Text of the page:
For pages in the menu aka CMS pages, yes, canonical url is set in code behind of Default.aspx.cs like this:
if ((Page.Header != null)&& (CurrentPage.UseUrl) && (CurrentPage.Url.Length > 0))
string urlToUse = SiteRoot + CurrentPage.Url.Replace("~/", "/");
if (CurrentPage.CanonicalOverride.Length > 0)
urlToUse = CurrentPage.CanonicalOverride;
Literal link = new Literal();
link.ID = "pageurl";
link.Text = "\n<link rel='canonical' href='"
+ "' />";
for supporting pages it is up to each developer to add canonical url using their own code, so yes you would need to add your own logic similar to above in your custom code.
The purpose of passing the pageid and module id is both to keep the menu highlighted for the current page, to be able to link back to the current page, and to be able to enforce page and module view/edit permissions in your supporting page. There are helper methods in mojoBasePage you can call to check permissions with the module and page id
if you maintain pageid and moduleid some other way it still will not highlight the menu correctly if pageid is no in the url. When you are on a cms page with a friendly url, the friendly url is already really mapping to a real url /Default.aspx?pageid=x but you don't see this because of url re-writing. But once you navigate to a non cms page the pageid must be passed in order to have the menu highlighted and also to have a CurrentPage object that is correct. Also if search engines don't have the pageid or moduleid in the url then if a user clicks the search result there will be nothing already in sessions so there will be no way to determine the page or module.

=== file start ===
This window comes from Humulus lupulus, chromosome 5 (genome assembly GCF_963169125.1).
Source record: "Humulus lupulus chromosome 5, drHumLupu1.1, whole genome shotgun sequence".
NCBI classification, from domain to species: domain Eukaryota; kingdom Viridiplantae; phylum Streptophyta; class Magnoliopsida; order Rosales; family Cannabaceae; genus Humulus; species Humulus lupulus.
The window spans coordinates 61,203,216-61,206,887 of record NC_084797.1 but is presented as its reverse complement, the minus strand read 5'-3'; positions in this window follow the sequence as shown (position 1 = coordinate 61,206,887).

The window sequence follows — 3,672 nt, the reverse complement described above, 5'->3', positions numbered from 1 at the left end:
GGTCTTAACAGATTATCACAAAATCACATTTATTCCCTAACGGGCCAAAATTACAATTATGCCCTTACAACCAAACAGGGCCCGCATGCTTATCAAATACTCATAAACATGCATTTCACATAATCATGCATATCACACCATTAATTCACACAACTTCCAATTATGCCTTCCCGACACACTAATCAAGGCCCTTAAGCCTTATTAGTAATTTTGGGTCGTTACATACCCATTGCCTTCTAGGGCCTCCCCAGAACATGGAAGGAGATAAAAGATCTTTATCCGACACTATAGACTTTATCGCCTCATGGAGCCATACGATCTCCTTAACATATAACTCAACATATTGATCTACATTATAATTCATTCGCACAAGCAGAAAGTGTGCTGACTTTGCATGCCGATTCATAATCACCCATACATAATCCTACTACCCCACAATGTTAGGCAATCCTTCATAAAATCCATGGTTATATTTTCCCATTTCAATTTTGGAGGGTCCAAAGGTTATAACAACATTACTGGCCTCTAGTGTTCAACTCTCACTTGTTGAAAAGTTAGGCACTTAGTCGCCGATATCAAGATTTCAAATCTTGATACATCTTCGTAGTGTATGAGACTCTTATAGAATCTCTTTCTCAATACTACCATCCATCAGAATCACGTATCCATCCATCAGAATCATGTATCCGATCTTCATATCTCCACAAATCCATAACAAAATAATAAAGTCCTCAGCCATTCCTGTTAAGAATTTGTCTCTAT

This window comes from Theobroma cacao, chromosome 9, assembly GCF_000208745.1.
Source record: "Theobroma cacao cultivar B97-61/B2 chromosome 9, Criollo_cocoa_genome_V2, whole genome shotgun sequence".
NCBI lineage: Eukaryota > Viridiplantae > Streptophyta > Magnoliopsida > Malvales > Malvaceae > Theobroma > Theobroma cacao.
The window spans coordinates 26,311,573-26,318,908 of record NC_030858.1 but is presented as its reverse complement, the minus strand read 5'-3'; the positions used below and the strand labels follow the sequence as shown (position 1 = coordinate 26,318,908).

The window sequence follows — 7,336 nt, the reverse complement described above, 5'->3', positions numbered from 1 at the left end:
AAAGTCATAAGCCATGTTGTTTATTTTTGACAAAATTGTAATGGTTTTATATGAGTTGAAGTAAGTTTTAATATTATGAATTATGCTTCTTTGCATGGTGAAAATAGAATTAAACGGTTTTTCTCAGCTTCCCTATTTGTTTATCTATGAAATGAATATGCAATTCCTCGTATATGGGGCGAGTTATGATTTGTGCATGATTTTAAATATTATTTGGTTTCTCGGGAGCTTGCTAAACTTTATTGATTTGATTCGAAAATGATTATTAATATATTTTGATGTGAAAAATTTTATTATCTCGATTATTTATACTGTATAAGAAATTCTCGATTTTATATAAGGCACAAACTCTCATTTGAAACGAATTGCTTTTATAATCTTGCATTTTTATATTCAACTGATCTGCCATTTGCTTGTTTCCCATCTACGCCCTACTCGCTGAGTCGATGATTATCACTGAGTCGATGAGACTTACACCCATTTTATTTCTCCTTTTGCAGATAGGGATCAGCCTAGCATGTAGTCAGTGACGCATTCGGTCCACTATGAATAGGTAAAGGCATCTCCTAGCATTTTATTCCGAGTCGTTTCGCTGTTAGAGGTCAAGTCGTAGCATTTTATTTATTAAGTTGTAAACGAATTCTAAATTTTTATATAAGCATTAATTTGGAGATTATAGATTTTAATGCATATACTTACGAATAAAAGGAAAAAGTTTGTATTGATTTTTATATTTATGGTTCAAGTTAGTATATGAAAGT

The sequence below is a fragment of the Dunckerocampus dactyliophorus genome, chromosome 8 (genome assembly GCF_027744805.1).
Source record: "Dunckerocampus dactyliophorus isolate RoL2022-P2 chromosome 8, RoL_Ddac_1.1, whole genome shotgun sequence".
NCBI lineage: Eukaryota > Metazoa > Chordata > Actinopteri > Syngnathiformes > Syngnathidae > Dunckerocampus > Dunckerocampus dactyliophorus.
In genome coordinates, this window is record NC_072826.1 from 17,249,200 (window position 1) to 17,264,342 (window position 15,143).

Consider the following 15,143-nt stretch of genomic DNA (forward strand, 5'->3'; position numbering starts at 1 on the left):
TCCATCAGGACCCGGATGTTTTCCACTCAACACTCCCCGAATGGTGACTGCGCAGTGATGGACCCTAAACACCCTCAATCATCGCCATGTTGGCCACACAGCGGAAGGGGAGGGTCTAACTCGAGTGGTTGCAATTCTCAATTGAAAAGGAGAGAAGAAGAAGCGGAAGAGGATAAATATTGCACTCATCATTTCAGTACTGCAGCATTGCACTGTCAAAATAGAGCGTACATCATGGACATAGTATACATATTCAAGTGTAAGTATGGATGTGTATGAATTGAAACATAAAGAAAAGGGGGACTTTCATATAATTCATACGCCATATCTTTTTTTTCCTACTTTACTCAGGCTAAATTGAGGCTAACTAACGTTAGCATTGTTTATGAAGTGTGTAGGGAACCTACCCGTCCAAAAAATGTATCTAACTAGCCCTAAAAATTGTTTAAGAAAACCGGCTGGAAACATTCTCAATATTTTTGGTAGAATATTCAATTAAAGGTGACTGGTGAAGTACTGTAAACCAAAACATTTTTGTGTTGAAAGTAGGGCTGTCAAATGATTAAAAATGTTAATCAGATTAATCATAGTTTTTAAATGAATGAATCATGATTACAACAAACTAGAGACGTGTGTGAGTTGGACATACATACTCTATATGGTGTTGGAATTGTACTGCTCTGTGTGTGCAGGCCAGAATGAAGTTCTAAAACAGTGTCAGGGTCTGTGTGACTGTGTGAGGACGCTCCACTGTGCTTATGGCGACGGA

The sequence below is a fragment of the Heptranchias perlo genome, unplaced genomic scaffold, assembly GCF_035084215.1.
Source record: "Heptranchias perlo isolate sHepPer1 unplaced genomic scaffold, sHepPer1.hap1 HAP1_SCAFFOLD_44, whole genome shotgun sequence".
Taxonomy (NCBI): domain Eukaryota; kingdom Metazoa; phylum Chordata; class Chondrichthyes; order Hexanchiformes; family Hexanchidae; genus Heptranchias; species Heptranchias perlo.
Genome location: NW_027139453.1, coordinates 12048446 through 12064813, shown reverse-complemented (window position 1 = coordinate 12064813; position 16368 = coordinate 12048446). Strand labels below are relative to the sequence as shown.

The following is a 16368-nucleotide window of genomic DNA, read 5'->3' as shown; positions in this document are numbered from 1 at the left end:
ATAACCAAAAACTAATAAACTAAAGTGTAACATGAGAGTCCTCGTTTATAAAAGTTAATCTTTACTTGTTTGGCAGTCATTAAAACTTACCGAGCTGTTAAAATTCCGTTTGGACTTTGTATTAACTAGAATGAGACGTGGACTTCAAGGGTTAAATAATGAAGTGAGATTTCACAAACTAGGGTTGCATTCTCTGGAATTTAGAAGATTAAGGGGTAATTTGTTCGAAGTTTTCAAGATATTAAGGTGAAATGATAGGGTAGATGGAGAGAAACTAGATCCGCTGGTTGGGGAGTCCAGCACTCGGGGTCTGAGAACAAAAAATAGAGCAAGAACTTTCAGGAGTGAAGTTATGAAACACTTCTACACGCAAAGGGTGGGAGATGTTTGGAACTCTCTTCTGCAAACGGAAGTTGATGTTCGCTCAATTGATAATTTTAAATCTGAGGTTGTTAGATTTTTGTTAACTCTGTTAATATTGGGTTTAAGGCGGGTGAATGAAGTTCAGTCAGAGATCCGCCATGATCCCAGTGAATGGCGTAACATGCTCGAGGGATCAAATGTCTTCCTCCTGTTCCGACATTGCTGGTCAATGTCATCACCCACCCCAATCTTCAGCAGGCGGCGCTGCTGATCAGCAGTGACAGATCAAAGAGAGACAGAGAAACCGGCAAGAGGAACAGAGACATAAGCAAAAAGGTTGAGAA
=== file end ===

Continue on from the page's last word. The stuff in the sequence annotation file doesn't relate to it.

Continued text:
The other alternative is to implement friendly urls in your custom feature that link to a detail page, similar to what we have in the blog or webstore. For example in WebStore we have links to product detail page using friendly urls like /productname.aspx, but it maps to a real url /WebStore/ProductDetail.aspx?pageid=x&mid=y&product=z but because we use friendly urls with url rewriting the user does not see the paramters they see the friendly url /productname.aspx
You could study existing features like blog and webstore to learn how to implement friendly urls in your own feature. Friendly urls are even better for SEO because they can have key words in them as compared to some number identifier in a parameter. So if I have a product url like /panasonic-bluray-dvd-player.aspx that will be a better url than /productdetail.aspx?item=x in terms of SEO because the url indicates and re-enforces what the content on the page is.
Hope it helps,